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National Laboratory for Health Security

The invasion of North American sand dropseed in Hungary

The invasion of North American sand dropseed (Sporobolus cryptandrus) in Hungary mainly threatens vulnerable open sandy grasslands. As there is already considerable field experience and research on the species in Hungary, and as this has shown that we are facing a very serious problem, it has become necessary to organise a large-scale professional meeting to discuss the most pressing issues of the invasion of sand prairie grass in Hungary.
On 27 March 2024, the HUN-REN Ecological Research Centre, Experimental Vegetation Ecology Research Group and the Kiskunság National Park Directorate organised this professional meeting in Kecskemét. The event was attended by experts from the research centres (University of Debrecen, University of Sopron, University of Szeged and HUN-REN Ecology Research Centre) and the national parks concerned (Kiskunság NP and Hortobágy NP). The primary aim of the meeting was to establish a link between researchers and conservation practitioners.
The first session presented research on North American sand dropseed in Hungary. Dr. Csaba Tölgyesi talked about the possibilities of controlling prairie grass with semi-parasites and competitors, Dr. Attila Torma presented the effects of prairie grass on arthropod communities, while Dr. György Kröel-Dulay (the main organizer and moderator of the meeting) presented the results of the mapping of the species in the Kiskunság region and the long-term monitoring and experimental studies that have been initiated. In the next session, participants discussed in a moderated discussion how they see the invasion of prairie grass in the coming decades and what possible ways of control could be. The next session opened with a presentation by Attila Rigó, who described possible ways to collect coordinated occurrence data and discussed the possibility of involving the public (citizen science), followed by a talk by Dr. Eszter Tanács on the possible use of remote sensing methods in monitoring the spread of prairie grass in Hungary. Afterwards, Dr. Ferenc Sipos, Deputy Director of the KNP, presented the National Park’s experience with the species, from its ecology to the practical challenges of eradication. Finally, the participants attempted to synthesise the knowledge gained so far and agreed on the way forward.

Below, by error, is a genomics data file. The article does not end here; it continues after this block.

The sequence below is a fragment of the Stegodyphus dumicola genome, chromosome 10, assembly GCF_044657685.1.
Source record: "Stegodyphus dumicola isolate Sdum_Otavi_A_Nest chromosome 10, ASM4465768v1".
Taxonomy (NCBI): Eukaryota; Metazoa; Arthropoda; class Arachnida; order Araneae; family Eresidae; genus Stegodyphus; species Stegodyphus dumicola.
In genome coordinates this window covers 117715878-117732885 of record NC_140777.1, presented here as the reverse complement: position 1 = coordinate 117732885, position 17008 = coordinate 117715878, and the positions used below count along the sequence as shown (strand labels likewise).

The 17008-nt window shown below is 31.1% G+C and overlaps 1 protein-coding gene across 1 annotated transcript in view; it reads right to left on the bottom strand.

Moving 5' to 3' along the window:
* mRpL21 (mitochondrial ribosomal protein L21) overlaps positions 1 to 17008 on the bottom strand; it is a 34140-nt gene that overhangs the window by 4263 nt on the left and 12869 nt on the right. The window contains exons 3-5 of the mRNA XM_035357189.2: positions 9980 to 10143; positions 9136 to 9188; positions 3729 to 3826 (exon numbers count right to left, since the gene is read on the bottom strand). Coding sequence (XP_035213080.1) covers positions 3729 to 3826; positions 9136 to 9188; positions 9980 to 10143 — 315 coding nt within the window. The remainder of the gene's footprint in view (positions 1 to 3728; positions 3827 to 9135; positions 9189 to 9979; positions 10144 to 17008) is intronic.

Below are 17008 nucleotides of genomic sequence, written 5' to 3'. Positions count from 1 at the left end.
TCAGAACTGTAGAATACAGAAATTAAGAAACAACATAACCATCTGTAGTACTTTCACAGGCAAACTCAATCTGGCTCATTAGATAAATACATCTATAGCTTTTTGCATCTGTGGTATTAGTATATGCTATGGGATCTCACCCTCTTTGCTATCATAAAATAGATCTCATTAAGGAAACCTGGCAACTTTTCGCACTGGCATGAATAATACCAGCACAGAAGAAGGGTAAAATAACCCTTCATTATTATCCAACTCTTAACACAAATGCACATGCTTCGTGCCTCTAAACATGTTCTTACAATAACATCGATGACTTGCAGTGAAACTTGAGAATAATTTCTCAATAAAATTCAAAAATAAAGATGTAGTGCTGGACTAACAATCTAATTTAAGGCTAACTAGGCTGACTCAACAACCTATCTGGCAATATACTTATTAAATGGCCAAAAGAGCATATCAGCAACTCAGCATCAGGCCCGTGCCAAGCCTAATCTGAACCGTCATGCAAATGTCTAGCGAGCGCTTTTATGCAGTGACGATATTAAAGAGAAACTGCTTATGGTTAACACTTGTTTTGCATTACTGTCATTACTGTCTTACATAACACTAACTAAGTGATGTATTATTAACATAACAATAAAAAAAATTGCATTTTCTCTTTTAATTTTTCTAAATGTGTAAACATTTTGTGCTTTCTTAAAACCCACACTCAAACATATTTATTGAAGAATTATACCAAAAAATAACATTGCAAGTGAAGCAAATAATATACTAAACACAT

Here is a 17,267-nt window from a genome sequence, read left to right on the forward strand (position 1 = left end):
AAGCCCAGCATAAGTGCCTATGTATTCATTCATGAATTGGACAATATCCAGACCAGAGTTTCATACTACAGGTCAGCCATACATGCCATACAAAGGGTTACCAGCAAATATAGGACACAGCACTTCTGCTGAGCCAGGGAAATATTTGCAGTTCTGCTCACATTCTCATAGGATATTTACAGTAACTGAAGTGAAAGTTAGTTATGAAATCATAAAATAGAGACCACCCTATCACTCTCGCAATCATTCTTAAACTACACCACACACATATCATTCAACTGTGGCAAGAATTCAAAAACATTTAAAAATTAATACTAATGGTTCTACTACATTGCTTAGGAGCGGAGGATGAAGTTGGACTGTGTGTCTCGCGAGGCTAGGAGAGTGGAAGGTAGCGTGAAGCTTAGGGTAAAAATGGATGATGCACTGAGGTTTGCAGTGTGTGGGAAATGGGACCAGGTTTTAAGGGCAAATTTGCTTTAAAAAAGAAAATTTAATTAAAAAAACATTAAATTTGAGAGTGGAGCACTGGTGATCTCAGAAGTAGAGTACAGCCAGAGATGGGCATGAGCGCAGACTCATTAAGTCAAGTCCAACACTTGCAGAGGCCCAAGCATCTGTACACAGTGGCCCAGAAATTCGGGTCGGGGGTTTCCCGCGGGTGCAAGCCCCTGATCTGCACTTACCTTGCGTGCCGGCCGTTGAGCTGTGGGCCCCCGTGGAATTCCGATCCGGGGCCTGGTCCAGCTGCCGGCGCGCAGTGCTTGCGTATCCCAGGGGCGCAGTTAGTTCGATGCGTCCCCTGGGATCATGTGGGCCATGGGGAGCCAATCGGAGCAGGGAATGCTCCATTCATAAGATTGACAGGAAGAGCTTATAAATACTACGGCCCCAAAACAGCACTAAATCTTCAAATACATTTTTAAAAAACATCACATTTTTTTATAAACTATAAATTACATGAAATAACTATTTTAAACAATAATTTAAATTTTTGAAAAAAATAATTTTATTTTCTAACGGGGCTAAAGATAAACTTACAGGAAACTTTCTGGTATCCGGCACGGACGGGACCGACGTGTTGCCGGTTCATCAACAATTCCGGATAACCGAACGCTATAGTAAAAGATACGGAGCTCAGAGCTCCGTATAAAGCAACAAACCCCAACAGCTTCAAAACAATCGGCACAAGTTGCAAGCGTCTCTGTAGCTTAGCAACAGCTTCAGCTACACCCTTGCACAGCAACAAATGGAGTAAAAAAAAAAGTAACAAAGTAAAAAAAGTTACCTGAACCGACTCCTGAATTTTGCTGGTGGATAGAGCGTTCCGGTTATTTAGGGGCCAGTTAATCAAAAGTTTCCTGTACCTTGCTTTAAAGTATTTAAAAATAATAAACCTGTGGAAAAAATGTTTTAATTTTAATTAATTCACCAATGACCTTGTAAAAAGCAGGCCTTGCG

As a result of the meeting, an informal “Sporobolus working group” was formed, and the participants agreed to discuss ongoing and planned research and results, and to report back to each other once a year in a similar meeting. They also drew up a list of the most important research tasks and identified the most important non-research tasks. The possibility to join the group is open to all, with the explicit aim of bringing together researchers and conservationists working on the species and coordinating research and conservation interventions.
Contact Attila Rigó ( and György Kröel-Dulay (

This research was supported by the National Talent Programme of Hungary and the Prime Minister's Office (NTP-NFTÖ-21-B-0288), and by the National Laboratory for Health Security (RRF-2.3.1-21-2022-00006), Centre for Ecological Research, Budapest, Hungary.